Rogue and Gambit’s ‘honeymoon in space’ continues, but will the newlyweds survive it?
It is a good time to be an X-Men fan. After what felt like a decade’s worth of back burning stories, odd character interpretations, and lackluster art, the X-Men appear to be returning to form. Jean’s alive again, the real Wolverine is back, Jubilee is making firework puns and yes… ladies and gents- Rogue and Gambit are married. Yeah, yeah; old news. But not so old that I don’t look forward to Kelly Thompson and Oscar Bazaldua’s book each month as the newlyweds do what X-Men do so well… make a mess of space.
Mr. and Mrs. X #4 opens up with Rogue and Gambit depowered, restrained, and dangling upside down. Nothing they haven’t seen before. We know they’re going to get free, but how Kelly and Oscar went about it is what makes this familiar predicament a blast to see resolved. So far, this run has held a certain sex appeal to it. No matter how many times we see these two kiss, it doesn’t get old. That’s a testament to Oscar’s fine illustrations and Kelly’s innuendo-brimming dialogue. Obviously, the couple escapes their cliché, unguarded cell. They are reunited with Xandra, the daughter of Xavier and former Shi’Ar Empress, Lillandra, but what came next is what really pulled me into the story (initially, anyway). The Starjammers! Yes, those sometimes freedom fighting, space hooligans (On a side note: I’m certain they’re the real inspirations behind the MCU’s version of the Guardians of the Galaxy). Sadly, this is also where I felt the book took a turn, but regrettably, not for the better.
The beginning was simply billiant but I found the last half or third of issue #4 a little disappointing.
Don’t get me wrong, the issue is fine. If you’ve been enjoying the series as much as I have up to this point, you’re probably not going to be bothered much, if at all. However, if you’ve been on the fence about Mr. and Mrs. X, this might be the tipping point for you. The beginning was simply brilliant, but I found the last half or third of issue #4 a little disappointing. Rogue is presented with an opportunity to correct something about her. While I wholeheartedly agree with her statement of wanting to tackle the issue on her own, I saw her attitude about it to be slightly over the top.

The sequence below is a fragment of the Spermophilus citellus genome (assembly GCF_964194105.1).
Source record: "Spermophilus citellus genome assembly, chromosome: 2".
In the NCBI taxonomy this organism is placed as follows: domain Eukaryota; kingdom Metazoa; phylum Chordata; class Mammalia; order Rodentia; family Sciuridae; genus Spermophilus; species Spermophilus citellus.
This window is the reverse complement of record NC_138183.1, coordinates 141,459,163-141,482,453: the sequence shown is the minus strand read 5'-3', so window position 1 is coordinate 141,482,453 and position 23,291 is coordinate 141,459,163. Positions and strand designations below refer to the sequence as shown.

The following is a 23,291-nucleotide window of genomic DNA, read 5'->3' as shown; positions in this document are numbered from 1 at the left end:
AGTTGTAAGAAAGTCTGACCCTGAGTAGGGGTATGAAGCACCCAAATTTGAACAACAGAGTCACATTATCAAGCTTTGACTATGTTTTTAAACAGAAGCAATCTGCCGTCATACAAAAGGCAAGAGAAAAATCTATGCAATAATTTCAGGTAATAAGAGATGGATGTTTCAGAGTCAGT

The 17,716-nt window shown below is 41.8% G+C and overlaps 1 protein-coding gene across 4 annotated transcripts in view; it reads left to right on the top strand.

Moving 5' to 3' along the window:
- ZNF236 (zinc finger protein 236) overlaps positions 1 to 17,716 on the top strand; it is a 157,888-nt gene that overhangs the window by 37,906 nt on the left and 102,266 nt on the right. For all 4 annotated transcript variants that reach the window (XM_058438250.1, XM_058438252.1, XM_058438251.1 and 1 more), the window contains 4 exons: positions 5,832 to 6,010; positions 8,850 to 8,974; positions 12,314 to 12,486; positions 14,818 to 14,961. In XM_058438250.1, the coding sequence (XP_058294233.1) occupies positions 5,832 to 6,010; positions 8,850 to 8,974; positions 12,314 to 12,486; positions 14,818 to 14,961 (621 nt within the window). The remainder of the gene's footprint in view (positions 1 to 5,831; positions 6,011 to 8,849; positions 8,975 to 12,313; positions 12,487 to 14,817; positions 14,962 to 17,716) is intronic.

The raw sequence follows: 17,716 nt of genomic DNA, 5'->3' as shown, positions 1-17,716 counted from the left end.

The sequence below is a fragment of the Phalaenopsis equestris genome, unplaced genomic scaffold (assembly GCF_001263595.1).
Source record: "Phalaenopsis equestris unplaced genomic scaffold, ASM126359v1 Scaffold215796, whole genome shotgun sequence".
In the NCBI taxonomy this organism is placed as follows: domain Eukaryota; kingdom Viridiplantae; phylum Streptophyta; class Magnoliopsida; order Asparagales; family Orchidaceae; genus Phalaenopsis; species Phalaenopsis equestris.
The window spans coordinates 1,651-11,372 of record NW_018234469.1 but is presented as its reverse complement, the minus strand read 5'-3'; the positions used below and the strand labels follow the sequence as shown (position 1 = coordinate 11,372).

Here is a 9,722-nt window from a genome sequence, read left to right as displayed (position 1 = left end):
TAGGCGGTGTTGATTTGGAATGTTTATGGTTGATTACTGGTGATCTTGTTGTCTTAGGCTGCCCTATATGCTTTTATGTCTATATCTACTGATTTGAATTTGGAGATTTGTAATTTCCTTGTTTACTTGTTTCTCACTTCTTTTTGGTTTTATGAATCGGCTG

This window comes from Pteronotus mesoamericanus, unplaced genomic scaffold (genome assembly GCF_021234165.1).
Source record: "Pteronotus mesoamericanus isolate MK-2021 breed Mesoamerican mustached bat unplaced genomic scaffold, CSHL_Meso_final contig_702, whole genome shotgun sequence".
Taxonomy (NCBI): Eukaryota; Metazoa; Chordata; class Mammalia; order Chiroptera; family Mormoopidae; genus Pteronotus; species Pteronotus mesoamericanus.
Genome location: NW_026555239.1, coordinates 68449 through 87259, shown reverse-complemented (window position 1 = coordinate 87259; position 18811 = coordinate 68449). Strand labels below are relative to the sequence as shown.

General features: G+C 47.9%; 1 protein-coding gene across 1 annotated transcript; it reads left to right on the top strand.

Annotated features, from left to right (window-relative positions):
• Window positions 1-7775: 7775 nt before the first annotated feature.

There’s a spot during an exchange with her husband, Gambit, where she basically tells him that he’s free to “walk away.” I’m not sure if that meant from the current situation or their very new marriage. If it’s the latter, honestly, it’s what I’d expect from a much younger individual during a heated argument. Definitely not something a person Rogue’s age would say during a low-temp disagreement, in my opinion. At the same time, I understand that Rogue, as a character, is still quite green, in terms of her relationship experience. So, I can chalk this up to a character-building moment which I hope is explored more in the future. They are still growing together, and I think it’d do both characters some good to learn that marriage is more than a fancy ceremony and the splitting of rent.
Around that time there’s also a big action sequence. The eagle-eyed readers will notice that Oscar Bazaldua successfully and rather beautifully reinterpreted a splash page from a classic early 90’s era issue of X-Men. With all the moving pieces and available toys at Thompson’s disposal, I believe it could have been much more dynamic. Unfortunately, we don’t often see the Starjammers in action. However, I trust we’ll get more of them in the next issue.
Kelly Thompson’s Mr. and Mrs. X #4 started off masterfully good with a lot of really great moments between Rogue and Gambit. As always, Oscar’s art was on point throughout the book. Up until the halfway mark, there is nothing to really complain about. But again, that is where it began to run into some problems, not to mention it ends on a cliffhanger we basically saw in the first issue. Fans of the books will not be discouraged (as yours truly), but I encourage anyone on the cusp to just hang in there. Future solicits promise that this is going to continue to be a fun ride.
- Awesome opening
- Great artwork throughout
- The last third or so of the book isn't as dynamic as the beginning